National Triglycerides Day Date in the current year: March 28, 2024

National Triglycerides Day National Triglycerides Day is celebrated annually on March 28. It was created to raise awareness of the importance of a healthy lifestyle for the prevention of cardiovascular conditions and encourage people to monitor their triglyceride levels.

Triglycerides are a type of lipids that are the main constituents of body fat. They are also present in the blood and are a major component of sebum (skin oil). Triglycerides play a crucial biological role in humans. Adipose tissue stores energy that the body can use is needed, insulates the body, and protects certain vital organs, and sebum lubricates and protects the skin and hair.

As you can see, triglycerides aren’t inherently bad. In fact, our bodies won’t be able to function without them. However, high levels of triglycerides in the blood have been linked to an increased risk of certain life-threatening health conditions such as atherosclerosis, cardiovascular disease, and acute pancreatitis. What are the main causes of high triglyceride levels and how can you prevent them?

Triglycerides are produced by the liver from excess sugars that your body doesn’t need for energy right away. They can also be obtained from dietary fats that can be found in many food products: vegetable oils and animal fats, dairy products, meat and fish, nuts and seeds, sweets and baked goods, and some fruit such as avocados.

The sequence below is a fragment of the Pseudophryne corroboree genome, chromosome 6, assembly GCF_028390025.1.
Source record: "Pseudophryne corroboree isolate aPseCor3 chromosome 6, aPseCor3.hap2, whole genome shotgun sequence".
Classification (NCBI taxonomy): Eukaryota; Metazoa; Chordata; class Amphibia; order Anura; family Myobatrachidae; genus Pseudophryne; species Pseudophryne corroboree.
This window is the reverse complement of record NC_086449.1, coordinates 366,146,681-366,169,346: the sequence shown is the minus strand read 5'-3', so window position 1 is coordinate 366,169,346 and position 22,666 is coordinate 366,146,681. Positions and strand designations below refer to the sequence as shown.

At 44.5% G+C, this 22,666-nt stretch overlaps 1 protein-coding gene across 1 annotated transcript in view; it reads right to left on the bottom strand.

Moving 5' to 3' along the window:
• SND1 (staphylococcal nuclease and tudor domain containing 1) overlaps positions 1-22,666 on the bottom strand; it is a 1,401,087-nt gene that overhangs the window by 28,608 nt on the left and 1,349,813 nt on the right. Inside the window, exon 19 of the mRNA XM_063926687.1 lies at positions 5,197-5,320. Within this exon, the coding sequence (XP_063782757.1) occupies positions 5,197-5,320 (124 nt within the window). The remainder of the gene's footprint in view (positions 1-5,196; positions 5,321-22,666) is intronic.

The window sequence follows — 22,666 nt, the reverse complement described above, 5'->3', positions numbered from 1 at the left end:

High levels of triglycerides in the blood (hypertriglyceridemia) usually occur when a person consumes more calories than they burn, especially if they regularly consume foods rich in saturated or trans fats and simple sugars. Other causes of high triglyceride levels include excess alcohol consumption, genetic predisposition, diabetes and other endocrine disorders, some autoimmune conditions, and certain medications.

The problem with high triglyceride levels is that most people with hypertriglyceridemia don’t experience any symptoms until there are serious complications. If you want to know your triglyceride levels, you should get a blood test. Normal blood triglyceride levels are less than 150 mg/dL or 1.7 mmol/L for adults.

In most cases, a healthy lifestyle is all you need to keep your blood triglyceride levels in check. It includes limiting the intake of foods that are high in simple carbs and saturated fat in favor of complex carbohydrates and healthy fats, drinking alcohol in moderation, exercising regularly, and quitting smoking.

National Triglycerides Day was founded in 2018 to promote cardiovascular health and raise awareness of the importance of knowing your triglyceride levels for the prevention of health risks associated with high triglycerides. The inaugural celebration was recognized and supported by multiple healthcare professional associations and societies, patient advocacy groups, biopharmaceutical companies, and other stakeholders.

There are many ways to observe National Triglycerides Day. You can schedule an appointment with your doctor and get your triglyceride levels checked, just in case, make a resolution to eat healthier and exercise regularly, learn more about the so-called healthy fats and their role in maintaining healthy triglyceride levels, and post about the day on social media with the hashtags #NationalTriglyceridesDay and #TriglyceridesDay to spread the word.

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National Triglycerides Day, unofficial holidays, observances in the US, triglyceride levels, blood triglycerides